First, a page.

(CNSNews.com) – An odd-couple partnership of industry and government officials has largely stymied the Obama administration’s efforts to restrict significantly the pay of top executives at firms bailed out under the Troubled Asset Relief Program (TARP), a watchdog has found.
In a report released Tuesday, TARP special inspector general (SIGTARP) Christy Romero examined efforts by the program’s “Special Master for Executive Compensation” – a post established in the U.S. Treasury Department – to curb salary and bonus payments of the top 25 executives at the most heavily-bailed out firms from 2009 to 2011.
“SIGTARP found that the Special Master could not effectively rein in excessive compensation at the seven companies,” the report concluded, “because he was under the constraint that his most important goal was to get the companies to repay TARP.”
In 2009, after it was revealed that AIG had paid its top executives hundreds of millions in salaries and bonuses, President Obama called on Congress to limit salaries at bailed-out firms to $500,000 and to force those companies to make bonus and dividend payments in long-term stock options.
Romero’s report found that officials from the seven firms subject as well as Treasury Department officials pressured then-Special Master Kenneth Feinberg to ignore the pay restrictions set by Congress and the president.
The seven firms were AIG, Bank of America, Citigroup, General Motors, Chrysler, Chrysler Financial and Ally Financial.
“Special Master Feinberg said that the companies pressured him to let the companies pay executives enough to keep them from quitting, and that Treasury officials pressured him to let the companies pay executives enough to keep the companies competitive and on track to repay TARP funds,” Romero reported.
In other words, both the bailed-out firms and Treasury worked to undermine the administration’s goal of limiting cash salaries to $500,000 and of ensuring that bonuses and other compensation be given only in the form of long-term stock options – a measure aimed at making executives more invested in the success of their companies.
Both Treasury and bank officials argued that limiting pay could endanger the bailed-out firms, telling Feinberg that if they weren’t allowed to make more money, the firms could collapse and the government would never get its bailout money back.
“[T]he seven companies had significant leverage over OSM [Office of the Special Master] by proposing and negotiating for excessive pay packages based on historical pay, warning Special Master Feinberg that if he didn’t provide competitive pay packages, top officials would leave and go elsewhere,” the report stated.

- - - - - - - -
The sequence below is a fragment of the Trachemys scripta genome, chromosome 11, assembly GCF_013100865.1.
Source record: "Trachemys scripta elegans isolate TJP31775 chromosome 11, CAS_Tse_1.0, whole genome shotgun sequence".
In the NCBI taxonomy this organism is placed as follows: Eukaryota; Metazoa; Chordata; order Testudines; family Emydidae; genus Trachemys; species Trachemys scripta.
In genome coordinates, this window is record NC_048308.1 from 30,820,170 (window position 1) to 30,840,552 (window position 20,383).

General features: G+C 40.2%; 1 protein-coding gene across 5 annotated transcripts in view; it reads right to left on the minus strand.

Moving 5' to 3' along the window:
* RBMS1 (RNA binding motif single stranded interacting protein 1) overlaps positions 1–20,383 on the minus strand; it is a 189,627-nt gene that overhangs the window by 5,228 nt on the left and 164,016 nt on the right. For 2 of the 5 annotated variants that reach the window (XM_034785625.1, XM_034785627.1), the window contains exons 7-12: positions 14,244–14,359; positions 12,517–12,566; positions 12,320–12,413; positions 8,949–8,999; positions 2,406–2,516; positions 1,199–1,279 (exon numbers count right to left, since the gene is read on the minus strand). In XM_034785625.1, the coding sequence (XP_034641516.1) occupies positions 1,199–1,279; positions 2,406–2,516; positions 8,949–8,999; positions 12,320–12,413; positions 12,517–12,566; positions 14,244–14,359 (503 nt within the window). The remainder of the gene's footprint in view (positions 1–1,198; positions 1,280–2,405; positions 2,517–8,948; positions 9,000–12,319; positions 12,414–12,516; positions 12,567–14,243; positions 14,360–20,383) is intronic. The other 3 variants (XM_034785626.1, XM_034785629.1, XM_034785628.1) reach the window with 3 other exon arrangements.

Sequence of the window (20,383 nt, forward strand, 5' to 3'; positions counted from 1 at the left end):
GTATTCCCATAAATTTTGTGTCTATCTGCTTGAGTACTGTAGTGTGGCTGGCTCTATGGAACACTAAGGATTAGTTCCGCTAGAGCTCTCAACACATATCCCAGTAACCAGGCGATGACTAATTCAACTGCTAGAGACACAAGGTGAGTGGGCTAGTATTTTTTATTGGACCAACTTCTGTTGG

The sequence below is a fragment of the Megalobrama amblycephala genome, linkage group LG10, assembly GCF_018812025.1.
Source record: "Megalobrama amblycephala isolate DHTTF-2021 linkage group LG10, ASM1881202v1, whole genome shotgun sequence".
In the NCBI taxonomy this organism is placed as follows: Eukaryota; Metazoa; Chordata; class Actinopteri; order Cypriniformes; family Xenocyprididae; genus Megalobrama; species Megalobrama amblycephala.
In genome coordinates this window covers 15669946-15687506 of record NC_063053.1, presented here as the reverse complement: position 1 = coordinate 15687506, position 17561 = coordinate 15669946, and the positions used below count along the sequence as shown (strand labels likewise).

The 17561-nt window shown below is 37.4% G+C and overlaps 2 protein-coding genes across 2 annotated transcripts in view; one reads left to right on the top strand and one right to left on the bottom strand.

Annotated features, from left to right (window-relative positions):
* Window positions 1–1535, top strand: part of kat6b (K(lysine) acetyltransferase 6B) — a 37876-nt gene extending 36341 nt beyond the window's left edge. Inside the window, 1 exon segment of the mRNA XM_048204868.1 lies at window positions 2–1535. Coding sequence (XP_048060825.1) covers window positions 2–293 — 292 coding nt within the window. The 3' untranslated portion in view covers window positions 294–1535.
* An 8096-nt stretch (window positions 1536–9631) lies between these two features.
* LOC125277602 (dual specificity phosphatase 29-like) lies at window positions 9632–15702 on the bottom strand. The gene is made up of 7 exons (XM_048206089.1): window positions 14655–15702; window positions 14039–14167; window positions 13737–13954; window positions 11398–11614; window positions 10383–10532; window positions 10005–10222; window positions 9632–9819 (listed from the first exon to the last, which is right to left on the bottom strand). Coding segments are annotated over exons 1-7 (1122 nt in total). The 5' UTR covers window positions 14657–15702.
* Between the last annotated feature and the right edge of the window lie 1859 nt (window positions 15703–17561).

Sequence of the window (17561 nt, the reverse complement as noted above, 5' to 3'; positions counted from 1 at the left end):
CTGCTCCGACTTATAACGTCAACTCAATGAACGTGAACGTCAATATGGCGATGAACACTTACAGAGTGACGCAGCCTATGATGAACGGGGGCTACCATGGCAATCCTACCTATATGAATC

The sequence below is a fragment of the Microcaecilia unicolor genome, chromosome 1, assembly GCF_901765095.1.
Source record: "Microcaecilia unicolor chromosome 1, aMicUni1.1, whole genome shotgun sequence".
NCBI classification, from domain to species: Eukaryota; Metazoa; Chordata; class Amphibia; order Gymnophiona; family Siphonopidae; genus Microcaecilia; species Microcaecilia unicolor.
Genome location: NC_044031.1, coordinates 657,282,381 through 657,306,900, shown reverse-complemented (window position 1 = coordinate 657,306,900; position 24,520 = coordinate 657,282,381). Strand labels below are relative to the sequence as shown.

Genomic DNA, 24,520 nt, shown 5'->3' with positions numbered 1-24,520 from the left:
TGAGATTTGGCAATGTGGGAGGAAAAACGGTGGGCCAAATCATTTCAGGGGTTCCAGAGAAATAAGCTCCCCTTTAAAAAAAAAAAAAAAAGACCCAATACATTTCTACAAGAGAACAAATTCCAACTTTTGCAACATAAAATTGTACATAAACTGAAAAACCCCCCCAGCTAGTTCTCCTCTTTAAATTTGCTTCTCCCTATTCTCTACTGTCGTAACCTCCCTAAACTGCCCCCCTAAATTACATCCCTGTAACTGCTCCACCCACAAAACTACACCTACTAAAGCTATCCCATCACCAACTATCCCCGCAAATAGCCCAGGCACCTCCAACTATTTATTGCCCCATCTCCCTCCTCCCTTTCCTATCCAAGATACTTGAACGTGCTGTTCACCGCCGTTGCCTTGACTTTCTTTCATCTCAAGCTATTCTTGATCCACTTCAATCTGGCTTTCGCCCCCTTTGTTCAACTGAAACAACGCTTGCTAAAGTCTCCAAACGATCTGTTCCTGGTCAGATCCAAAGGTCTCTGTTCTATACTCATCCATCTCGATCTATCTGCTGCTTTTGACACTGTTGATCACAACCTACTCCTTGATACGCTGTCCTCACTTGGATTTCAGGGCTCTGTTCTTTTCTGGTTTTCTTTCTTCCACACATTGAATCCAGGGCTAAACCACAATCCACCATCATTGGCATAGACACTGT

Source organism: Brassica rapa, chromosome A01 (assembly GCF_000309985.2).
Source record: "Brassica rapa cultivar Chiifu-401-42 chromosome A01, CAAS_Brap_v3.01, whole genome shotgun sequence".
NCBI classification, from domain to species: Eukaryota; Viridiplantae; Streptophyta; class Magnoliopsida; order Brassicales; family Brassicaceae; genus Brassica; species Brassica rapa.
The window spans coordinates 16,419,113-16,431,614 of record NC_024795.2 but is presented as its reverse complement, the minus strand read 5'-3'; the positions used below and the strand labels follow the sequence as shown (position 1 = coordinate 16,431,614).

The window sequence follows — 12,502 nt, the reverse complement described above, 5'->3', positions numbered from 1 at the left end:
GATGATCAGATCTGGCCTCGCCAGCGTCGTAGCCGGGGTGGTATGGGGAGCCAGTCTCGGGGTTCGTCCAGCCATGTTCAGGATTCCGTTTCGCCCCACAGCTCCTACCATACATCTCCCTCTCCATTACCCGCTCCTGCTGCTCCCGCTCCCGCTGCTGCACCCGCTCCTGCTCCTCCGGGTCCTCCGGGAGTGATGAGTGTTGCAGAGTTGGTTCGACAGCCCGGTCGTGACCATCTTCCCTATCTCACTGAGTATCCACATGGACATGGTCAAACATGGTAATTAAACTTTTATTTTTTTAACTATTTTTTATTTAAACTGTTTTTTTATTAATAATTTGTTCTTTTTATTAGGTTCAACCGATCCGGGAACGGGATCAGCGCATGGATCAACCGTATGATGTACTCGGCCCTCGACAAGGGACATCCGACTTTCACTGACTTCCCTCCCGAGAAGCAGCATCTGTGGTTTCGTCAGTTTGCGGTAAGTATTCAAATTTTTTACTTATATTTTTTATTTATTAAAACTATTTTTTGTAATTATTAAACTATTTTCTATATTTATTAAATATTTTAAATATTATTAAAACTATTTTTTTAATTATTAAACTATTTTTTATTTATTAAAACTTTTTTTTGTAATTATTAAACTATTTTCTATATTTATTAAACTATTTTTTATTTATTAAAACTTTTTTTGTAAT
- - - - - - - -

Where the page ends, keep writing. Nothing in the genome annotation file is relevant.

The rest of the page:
It said Treasury officials had pressured Feinberg mostly on behalf of insurance giant AIG – apparently at the behest of AIG CEO Robert Benmosche – defending it from the Special Master’s efforts to rein in executive pay.
“Although Treasury officials were involved to protect taxpayers’ investment in AIG, AIG stood out as the only one of the seven companies in which senior Treasury officials intervened in OSM’s process,” Romero said.
“It appeared to be due to the sheer size of the Government’s investment and requests by AIG’s CEO that the officials intervened,” she added.
The report also found that the executive pay limitation plan would most likely not hold in the long-term. Rather than setting a standard as Obama had outlined, Feinberg told Romero that he did not expect any of the seven most bailed-out firms to continue to limit executive pay once all had paid back their TARP funds.
“Despite once hoping to change the compensation regime at the seven companies and have his determinations serve as a useful model for other companies, Feinberg told SIGTARP that he did not expect that the seven companies would adopt elements of OSM’s compensation determinations when they are no longer under TARP.”
Currently, only AIG, GM and Ally remain under TARP, owing the government a total of $87 billion.
The SIGTARP report can be found here. (PDF, 2.73 MB)